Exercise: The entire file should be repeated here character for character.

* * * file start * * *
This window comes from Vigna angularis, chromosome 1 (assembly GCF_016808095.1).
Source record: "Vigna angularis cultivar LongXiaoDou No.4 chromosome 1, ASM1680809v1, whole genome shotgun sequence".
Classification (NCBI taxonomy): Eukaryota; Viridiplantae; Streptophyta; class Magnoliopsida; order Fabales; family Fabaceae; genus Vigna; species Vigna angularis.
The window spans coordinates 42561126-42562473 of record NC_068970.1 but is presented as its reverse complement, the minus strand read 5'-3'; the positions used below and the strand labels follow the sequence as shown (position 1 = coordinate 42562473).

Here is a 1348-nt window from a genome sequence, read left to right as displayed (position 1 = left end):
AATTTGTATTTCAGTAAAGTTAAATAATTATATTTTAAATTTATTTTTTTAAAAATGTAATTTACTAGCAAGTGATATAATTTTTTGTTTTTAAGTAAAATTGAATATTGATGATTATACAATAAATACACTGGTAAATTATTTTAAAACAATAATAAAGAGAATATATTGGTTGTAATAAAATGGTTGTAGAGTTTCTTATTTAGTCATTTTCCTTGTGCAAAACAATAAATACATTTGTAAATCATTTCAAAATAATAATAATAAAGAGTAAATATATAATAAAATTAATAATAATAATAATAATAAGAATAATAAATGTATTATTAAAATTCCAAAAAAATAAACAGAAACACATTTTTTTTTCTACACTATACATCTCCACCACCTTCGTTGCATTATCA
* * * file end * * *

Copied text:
This window comes from Vigna angularis, chromosome 1 (assembly GCF_016808095.1).
Source record: "Vigna angularis cultivar LongXiaoDou No.4 chromosome 1, ASM1680809v1, whole genome shotgun sequence".
Classification (NCBI taxonomy): Eukaryota; Viridiplantae; Streptophyta; class Magnoliopsida; order Fabales; family Fabaceae; genus Vigna; species Vigna angularis.
The window spans coordinates 42561126-42562473 of record NC_068970.1 but is presented as its reverse complement, the minus strand read 5'-3'; the positions used below and the strand labels follow the sequence as shown (position 1 = coordinate 42562473).

Here is a 1348-nt window from a genome sequence, read left to right as displayed (position 1 = left end):
AATTTGTATTTCAGTAAAGTTAAATAATTATATTTTAAATTTATTTTTTTAAAAATGTAATTTACTAGCAAGTGATATAATTTTTTGTTTTTAAGTAAAATTGAATATTGATGATTATACAATAAATACACTGGTAAATTATTTTAAAACAATAATAAAGAGAATATATTGGTTGTAATAAAATGGTTGTAGAGTTTCTTATTTAGTCATTTTCCTTGTGCAAAACAATAAATACATTTGTAAATCATTTCAAAATAATAATAATAAAGAGTAAATATATAATAAAATTAATAATAATAATAATAATAAGAATAATAAATGTATTATTAAAATTCCAAAAAAATAAACAGAAACACATTTTTTTTTCTACACTATACATCTCCACCACCTTCGTTGCATTATCA